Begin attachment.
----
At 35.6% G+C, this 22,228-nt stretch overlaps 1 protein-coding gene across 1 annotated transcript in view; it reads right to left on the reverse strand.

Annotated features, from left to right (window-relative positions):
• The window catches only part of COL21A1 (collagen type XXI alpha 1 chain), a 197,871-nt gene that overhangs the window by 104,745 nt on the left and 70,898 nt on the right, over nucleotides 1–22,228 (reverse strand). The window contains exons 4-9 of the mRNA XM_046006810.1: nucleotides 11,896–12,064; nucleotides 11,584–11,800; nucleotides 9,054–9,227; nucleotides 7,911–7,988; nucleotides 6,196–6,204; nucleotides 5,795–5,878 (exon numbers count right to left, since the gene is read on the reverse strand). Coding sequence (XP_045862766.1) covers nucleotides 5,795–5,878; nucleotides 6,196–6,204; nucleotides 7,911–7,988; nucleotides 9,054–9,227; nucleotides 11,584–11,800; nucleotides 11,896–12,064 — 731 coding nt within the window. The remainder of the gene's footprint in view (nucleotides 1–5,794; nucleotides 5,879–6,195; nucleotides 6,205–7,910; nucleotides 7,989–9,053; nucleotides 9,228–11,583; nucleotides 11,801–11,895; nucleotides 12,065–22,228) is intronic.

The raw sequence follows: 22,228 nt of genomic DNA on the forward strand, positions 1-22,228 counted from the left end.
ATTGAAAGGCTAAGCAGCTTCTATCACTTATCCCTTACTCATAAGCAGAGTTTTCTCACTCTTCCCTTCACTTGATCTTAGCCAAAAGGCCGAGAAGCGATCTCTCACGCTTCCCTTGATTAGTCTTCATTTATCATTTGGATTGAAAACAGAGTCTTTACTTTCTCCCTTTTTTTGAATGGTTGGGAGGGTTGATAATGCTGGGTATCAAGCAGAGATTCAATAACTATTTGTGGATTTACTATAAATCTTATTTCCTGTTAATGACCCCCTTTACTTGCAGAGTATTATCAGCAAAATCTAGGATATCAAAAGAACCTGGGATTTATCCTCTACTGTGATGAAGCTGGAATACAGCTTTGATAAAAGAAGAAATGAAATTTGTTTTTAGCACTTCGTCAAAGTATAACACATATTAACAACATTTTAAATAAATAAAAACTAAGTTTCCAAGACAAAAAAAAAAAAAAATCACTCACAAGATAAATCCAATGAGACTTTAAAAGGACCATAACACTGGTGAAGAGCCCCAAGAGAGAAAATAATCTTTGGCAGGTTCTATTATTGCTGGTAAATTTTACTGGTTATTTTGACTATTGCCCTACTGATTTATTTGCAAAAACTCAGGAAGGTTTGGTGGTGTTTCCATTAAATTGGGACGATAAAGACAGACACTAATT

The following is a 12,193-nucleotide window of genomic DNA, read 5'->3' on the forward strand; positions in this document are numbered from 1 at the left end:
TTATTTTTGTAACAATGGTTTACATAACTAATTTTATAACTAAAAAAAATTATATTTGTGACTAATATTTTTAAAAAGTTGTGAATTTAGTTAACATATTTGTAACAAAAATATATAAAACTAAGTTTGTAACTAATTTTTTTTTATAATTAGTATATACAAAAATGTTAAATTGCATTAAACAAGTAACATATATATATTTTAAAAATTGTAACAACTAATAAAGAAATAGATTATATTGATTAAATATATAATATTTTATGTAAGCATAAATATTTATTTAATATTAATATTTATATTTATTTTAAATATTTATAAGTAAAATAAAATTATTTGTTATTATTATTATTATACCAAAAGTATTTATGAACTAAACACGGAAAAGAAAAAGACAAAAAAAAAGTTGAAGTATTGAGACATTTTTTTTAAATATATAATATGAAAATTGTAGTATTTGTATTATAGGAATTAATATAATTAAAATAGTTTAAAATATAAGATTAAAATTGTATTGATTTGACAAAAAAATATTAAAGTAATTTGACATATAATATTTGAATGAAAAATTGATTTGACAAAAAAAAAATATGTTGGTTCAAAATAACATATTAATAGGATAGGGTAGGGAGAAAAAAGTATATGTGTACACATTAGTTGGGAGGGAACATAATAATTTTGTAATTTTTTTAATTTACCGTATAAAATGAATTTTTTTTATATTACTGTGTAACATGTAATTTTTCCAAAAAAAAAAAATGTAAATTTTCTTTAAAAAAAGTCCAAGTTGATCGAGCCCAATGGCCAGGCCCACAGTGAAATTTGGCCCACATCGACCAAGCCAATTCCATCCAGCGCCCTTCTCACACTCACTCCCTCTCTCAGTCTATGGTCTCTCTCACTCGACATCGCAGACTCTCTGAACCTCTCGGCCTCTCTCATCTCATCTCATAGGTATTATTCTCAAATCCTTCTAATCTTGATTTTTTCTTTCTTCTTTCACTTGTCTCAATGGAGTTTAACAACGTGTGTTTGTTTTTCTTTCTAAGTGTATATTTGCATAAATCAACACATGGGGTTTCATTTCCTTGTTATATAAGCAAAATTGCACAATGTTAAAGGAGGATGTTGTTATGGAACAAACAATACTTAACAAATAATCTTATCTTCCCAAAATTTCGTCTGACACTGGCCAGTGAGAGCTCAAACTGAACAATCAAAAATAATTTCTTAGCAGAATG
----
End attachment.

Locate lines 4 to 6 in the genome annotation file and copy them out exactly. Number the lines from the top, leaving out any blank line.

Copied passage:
The raw sequence follows: 22,228 nt of genomic DNA on the forward strand, positions 1-22,228 counted from the left end.
ATTGAAAGGCTAAGCAGCTTCTATCACTTATCCCTTACTCATAAGCAGAGTTTTCTCACTCTTCCCTTCACTTGATCTTAGCCAAAAGGCCGAGAAGCGATCTCTCACGCTTCCCTTGATTAGTCTTCATTTATCATTTGGATTGAAAACAGAGTCTTTACTTTCTCCCTTTTTTTGAATGGTTGGGAGGGTTGATAATGCTGGGTATCAAGCAGAGATTCAATAACTATTTGTGGATTTACTATAAATCTTATTTCCTGTTAATGACCCCCTTTACTTGCAGAGTATTATCAGCAAAATCTAGGATATCAAAAGAACCTGGGATTTATCCTCTACTGTGATGAAGCTGGAATACAGCTTTGATAAAAGAAGAAATGAAATTTGTTTTTAGCACTTCGTCAAAGTATAACACATATTAACAACATTTTAAATAAATAAAAACTAAGTTTCCAAGACAAAAAAAAAAAAAAATCACTCACAAGATAAATCCAATGAGACTTTAAAAGGACCATAACACTGGTGAAGAGCCCCAAGAGAGAAAATAATCTTTGGCAGGTTCTATTATTGCTGGTAAATTTTACTGGTTATTTTGACTATTGCCCTACTGATTTATTTGCAAAAACTCAGGAAGGTTTGGTGGTGTTTCCATTAAATTGGGACGATAAAGACAGACACTAATT

The following is a 12,193-nucleotide window of genomic DNA, read 5'->3' on the forward strand; positions in this document are numbered from 1 at the left end: